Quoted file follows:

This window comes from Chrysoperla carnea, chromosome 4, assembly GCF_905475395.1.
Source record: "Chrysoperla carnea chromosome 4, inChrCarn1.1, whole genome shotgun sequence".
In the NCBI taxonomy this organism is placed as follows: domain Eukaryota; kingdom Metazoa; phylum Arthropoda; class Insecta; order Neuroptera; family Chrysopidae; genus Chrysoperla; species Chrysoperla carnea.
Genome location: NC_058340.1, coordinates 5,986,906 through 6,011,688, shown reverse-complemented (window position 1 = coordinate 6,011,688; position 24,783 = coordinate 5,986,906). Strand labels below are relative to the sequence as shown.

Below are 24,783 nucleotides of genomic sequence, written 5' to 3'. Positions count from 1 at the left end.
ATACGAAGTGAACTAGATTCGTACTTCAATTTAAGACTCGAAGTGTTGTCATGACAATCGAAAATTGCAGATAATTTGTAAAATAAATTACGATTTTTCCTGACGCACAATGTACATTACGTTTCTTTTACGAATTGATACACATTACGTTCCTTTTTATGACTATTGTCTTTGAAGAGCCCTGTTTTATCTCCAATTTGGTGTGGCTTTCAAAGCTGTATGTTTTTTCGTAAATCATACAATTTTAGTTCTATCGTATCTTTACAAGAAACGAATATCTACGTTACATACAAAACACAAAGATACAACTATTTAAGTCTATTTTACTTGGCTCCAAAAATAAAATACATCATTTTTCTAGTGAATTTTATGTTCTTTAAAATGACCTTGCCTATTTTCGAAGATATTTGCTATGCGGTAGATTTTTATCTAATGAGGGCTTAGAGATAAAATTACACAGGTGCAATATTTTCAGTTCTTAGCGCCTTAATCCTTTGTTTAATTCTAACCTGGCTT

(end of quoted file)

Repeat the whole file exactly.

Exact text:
This window comes from Chrysoperla carnea, chromosome 4, assembly GCF_905475395.1.
Source record: "Chrysoperla carnea chromosome 4, inChrCarn1.1, whole genome shotgun sequence".
In the NCBI taxonomy this organism is placed as follows: domain Eukaryota; kingdom Metazoa; phylum Arthropoda; class Insecta; order Neuroptera; family Chrysopidae; genus Chrysoperla; species Chrysoperla carnea.
Genome location: NC_058340.1, coordinates 5,986,906 through 6,011,688, shown reverse-complemented (window position 1 = coordinate 6,011,688; position 24,783 = coordinate 5,986,906). Strand labels below are relative to the sequence as shown.

Below are 24,783 nucleotides of genomic sequence, written 5' to 3'. Positions count from 1 at the left end.
ATACGAAGTGAACTAGATTCGTACTTCAATTTAAGACTCGAAGTGTTGTCATGACAATCGAAAATTGCAGATAATTTGTAAAATAAATTACGATTTTTCCTGACGCACAATGTACATTACGTTTCTTTTACGAATTGATACACATTACGTTCCTTTTTATGACTATTGTCTTTGAAGAGCCCTGTTTTATCTCCAATTTGGTGTGGCTTTCAAAGCTGTATGTTTTTTCGTAAATCATACAATTTTAGTTCTATCGTATCTTTACAAGAAACGAATATCTACGTTACATACAAAACACAAAGATACAACTATTTAAGTCTATTTTACTTGGCTCCAAAAATAAAATACATCATTTTTCTAGTGAATTTTATGTTCTTTAAAATGACCTTGCCTATTTTCGAAGATATTTGCTATGCGGTAGATTTTTATCTAATGAGGGCTTAGAGATAAAATTACACAGGTGCAATATTTTCAGTTCTTAGCGCCTTAATCCTTTGTTTAATTCTAACCTGGCTT